In most cases the long-term goals of many radical groups are vague. They tend to speak in terms of an eternal global mission in accordance with the tenets of orthodox Islam, whose victory, even though according to their belief is assured, will only be achieved in the distant future.

They also lack normal political observances, and are consequently not pragmatic except when they are confronted by force, as was the case in the latter half of the 1990s. When Arab regimes started to fight the Islamists by force, a move was initiated among terrorist groups to transform themselves into legitimate political movements and parties. This happened in 1998-99 in Egypt, Algeria, the Yemen, and partially affected the relations between Hamas and the Palestinian National Authority. An important element in this was the significant decline of public support for these groups in their homelands, as a result of their murderous operations, mainly in Algeria, and also the in Luxor in Egypt in November 1997, which shocked the Egyptian public and the Islamic establishment. But, this process was also part of the shift of Islamist terrorism to globalisation. Islamist groups started focusing on the growing Muslim communities in the West in order to secure support.

A crucial element in the 1990s, and if we look at the near future, is the massive fund-raising for all kinds of Islamic activity in Europe and the US. In many cases the money is spent on social and cultural projects, either for the benefit of the Muslim population in the West or in the Arab countries. But part of these funds are raised by various radical Islamist groups, or by their front organisations and by institutions established by them. US officials reported that they have discovered during investigations, that a significant number of Islamist terrorists were concealing their activities and sources of funds by using charitable organisations as fronts. Many of these charities do substantial community service work. As a result, such investigations are not easy and can raise allegations of selective targeting of religious or ethnic groups.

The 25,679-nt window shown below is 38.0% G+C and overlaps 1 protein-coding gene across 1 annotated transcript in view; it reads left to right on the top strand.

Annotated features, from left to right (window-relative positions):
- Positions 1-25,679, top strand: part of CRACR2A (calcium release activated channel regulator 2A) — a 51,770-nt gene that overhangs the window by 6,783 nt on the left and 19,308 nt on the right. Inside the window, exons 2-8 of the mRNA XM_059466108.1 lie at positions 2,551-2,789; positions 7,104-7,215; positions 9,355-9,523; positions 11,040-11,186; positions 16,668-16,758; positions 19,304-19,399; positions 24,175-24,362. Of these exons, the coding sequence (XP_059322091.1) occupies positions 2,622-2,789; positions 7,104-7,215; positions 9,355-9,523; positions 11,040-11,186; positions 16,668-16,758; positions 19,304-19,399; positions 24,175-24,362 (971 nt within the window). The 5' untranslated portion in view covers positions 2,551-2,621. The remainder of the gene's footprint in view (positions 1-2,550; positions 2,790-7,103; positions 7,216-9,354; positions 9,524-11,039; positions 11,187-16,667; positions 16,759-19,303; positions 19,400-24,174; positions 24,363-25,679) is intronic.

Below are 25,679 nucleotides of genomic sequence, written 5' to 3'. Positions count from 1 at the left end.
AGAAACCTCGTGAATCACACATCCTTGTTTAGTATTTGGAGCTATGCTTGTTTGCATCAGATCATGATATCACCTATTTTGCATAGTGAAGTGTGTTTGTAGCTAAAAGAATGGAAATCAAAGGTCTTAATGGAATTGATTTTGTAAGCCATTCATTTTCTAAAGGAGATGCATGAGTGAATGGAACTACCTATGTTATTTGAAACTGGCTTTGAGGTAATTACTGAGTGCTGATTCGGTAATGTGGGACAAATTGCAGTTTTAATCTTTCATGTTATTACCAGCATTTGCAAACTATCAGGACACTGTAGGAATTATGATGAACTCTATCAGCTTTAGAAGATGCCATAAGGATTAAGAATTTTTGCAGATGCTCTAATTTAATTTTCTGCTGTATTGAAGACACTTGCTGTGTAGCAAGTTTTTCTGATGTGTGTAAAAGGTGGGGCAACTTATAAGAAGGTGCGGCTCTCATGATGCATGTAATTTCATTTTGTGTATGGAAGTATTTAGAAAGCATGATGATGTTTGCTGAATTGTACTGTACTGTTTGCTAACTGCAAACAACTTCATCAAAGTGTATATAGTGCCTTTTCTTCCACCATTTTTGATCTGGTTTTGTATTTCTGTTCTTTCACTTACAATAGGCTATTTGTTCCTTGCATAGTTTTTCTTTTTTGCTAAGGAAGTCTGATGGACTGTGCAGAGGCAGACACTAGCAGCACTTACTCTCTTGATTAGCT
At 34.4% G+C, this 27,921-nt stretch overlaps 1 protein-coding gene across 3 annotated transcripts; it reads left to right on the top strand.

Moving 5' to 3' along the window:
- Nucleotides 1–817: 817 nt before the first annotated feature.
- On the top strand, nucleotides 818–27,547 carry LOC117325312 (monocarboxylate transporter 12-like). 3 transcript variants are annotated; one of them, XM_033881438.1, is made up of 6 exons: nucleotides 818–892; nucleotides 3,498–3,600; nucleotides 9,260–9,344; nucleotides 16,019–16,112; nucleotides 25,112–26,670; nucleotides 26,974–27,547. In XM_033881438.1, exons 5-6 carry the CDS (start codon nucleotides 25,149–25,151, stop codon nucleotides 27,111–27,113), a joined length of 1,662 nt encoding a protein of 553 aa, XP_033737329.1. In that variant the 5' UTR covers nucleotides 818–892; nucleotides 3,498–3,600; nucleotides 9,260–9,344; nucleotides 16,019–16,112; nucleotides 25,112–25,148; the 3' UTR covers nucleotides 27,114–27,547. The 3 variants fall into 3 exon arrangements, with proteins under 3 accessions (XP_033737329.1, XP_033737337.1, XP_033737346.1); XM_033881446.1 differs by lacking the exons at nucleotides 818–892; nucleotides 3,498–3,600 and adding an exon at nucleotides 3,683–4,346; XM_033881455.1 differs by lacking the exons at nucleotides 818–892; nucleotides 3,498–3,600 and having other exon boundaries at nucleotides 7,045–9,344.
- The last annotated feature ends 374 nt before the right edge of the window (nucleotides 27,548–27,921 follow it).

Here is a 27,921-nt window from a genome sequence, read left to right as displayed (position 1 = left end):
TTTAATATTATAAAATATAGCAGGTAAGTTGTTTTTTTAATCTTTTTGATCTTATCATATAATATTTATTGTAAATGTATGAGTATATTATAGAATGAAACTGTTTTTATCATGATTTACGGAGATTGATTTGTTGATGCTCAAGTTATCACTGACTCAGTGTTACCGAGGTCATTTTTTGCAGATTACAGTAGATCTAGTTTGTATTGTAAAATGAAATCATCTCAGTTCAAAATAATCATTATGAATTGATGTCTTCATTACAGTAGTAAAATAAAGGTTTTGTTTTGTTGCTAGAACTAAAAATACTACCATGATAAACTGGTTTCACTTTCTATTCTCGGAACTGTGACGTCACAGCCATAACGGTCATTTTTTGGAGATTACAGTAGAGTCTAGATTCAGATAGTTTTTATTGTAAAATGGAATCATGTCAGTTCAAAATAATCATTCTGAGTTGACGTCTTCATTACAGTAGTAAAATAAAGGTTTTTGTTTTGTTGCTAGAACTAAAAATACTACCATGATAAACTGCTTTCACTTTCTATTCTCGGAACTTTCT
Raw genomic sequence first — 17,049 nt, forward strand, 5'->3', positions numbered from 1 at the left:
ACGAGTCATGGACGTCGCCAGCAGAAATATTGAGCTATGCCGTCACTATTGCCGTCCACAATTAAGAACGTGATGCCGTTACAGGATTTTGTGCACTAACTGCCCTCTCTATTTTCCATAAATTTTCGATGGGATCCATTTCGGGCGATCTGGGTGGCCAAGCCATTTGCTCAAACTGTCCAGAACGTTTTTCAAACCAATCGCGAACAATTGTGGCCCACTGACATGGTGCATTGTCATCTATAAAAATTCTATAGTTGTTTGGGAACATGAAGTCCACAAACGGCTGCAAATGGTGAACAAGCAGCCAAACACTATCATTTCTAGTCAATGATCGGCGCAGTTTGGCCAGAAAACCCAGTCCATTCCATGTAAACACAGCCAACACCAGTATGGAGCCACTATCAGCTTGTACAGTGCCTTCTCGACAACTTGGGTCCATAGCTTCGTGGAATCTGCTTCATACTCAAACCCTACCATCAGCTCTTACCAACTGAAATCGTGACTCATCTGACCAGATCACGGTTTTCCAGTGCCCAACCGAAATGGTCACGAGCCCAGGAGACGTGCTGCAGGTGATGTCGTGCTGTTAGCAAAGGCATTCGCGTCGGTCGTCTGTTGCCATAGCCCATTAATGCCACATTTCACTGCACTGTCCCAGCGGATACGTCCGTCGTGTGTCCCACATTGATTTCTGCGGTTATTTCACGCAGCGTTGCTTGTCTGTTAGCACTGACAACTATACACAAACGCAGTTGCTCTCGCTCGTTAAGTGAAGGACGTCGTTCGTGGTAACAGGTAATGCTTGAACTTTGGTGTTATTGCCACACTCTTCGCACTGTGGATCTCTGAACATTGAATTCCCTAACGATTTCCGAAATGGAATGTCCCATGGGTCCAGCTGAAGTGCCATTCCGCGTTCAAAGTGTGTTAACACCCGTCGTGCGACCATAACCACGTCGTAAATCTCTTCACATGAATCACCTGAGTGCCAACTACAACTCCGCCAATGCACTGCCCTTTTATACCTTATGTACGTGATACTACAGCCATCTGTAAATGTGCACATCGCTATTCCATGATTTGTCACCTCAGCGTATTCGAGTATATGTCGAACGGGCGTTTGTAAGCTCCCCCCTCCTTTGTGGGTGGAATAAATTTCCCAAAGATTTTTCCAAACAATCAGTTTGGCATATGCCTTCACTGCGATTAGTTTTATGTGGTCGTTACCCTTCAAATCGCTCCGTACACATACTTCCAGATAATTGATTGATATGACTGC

Another aspect of the social change among Muslim communities in the West has been noticeable over the past decade or two. The first generation of immigrants who sought to merge into Western society was preoccupied with economic difficulties. The expectations of the second and third generations of immigrants were in many cases unfulfilled, reinforcing their alienation from the their host societies. Although in many countries, primarily the United Kingdom, Scandinavia and Germany, they were granted generous economic support, as well as freedom of speech and activity, organisation and education, there was a flood of financial support from the wealthier Muslim countries that assisted them in building and promoting their own communities. Westerners’ resentment of foreigners in their midst, and the ongoing difficulties of coping with modernisation, unemployment in addition to traditional culture and values, allowed a wide range of Islamic infrastructures to thrive in the Western democratic system, which served as a greenhouse for Islamist movements and groups. A variety of associations in London and research institutes in the United States, for example, became the backbone of Islamist terrorist groups serving diverse functions: recruitment, fund-raising, publications, communications and so forth. These elements reinforced the internationalisation of Islamist terrorism in the Middle East and Asia. Thus, the growing feeling of alienation among Muslim youth is perhaps the most important factor in analysing the prospects of future Islamist terrorism in general, and the financing of terrorist groups in particular.